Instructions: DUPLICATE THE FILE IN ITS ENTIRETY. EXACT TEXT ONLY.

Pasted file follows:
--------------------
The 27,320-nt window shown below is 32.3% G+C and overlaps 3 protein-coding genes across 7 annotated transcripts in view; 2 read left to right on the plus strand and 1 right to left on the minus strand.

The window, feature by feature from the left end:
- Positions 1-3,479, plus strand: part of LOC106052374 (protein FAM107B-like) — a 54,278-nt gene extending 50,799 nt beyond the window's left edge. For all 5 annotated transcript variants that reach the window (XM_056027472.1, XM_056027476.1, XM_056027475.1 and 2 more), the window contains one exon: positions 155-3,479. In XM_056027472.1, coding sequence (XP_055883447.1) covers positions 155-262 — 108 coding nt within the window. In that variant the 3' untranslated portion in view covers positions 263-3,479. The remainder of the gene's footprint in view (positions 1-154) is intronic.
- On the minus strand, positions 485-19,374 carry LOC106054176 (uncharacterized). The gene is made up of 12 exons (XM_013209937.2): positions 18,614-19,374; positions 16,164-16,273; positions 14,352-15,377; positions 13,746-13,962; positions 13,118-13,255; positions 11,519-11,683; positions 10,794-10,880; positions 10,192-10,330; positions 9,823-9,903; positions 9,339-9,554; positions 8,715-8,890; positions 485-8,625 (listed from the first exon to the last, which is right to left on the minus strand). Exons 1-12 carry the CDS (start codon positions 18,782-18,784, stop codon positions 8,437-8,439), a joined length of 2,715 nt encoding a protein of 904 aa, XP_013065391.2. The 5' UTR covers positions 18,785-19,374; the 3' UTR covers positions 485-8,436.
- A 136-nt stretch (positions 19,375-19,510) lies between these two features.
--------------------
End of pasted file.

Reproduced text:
The 27,320-nt window shown below is 32.3% G+C and overlaps 3 protein-coding genes across 7 annotated transcripts in view; 2 read left to right on the plus strand and 1 right to left on the minus strand.

The window, feature by feature from the left end:
- Positions 1-3,479, plus strand: part of LOC106052374 (protein FAM107B-like) — a 54,278-nt gene extending 50,799 nt beyond the window's left edge. For all 5 annotated transcript variants that reach the window (XM_056027472.1, XM_056027476.1, XM_056027475.1 and 2 more), the window contains one exon: positions 155-3,479. In XM_056027472.1, coding sequence (XP_055883447.1) covers positions 155-262 — 108 coding nt within the window. In that variant the 3' untranslated portion in view covers positions 263-3,479. The remainder of the gene's footprint in view (positions 1-154) is intronic.
- On the minus strand, positions 485-19,374 carry LOC106054176 (uncharacterized). The gene is made up of 12 exons (XM_013209937.2): positions 18,614-19,374; positions 16,164-16,273; positions 14,352-15,377; positions 13,746-13,962; positions 13,118-13,255; positions 11,519-11,683; positions 10,794-10,880; positions 10,192-10,330; positions 9,823-9,903; positions 9,339-9,554; positions 8,715-8,890; positions 485-8,625 (listed from the first exon to the last, which is right to left on the minus strand). Exons 1-12 carry the CDS (start codon positions 18,782-18,784, stop codon positions 8,437-8,439), a joined length of 2,715 nt encoding a protein of 904 aa, XP_013065391.2. The 5' UTR covers positions 18,785-19,374; the 3' UTR covers positions 485-8,436.
- A 136-nt stretch (positions 19,375-19,510) lies between these two features.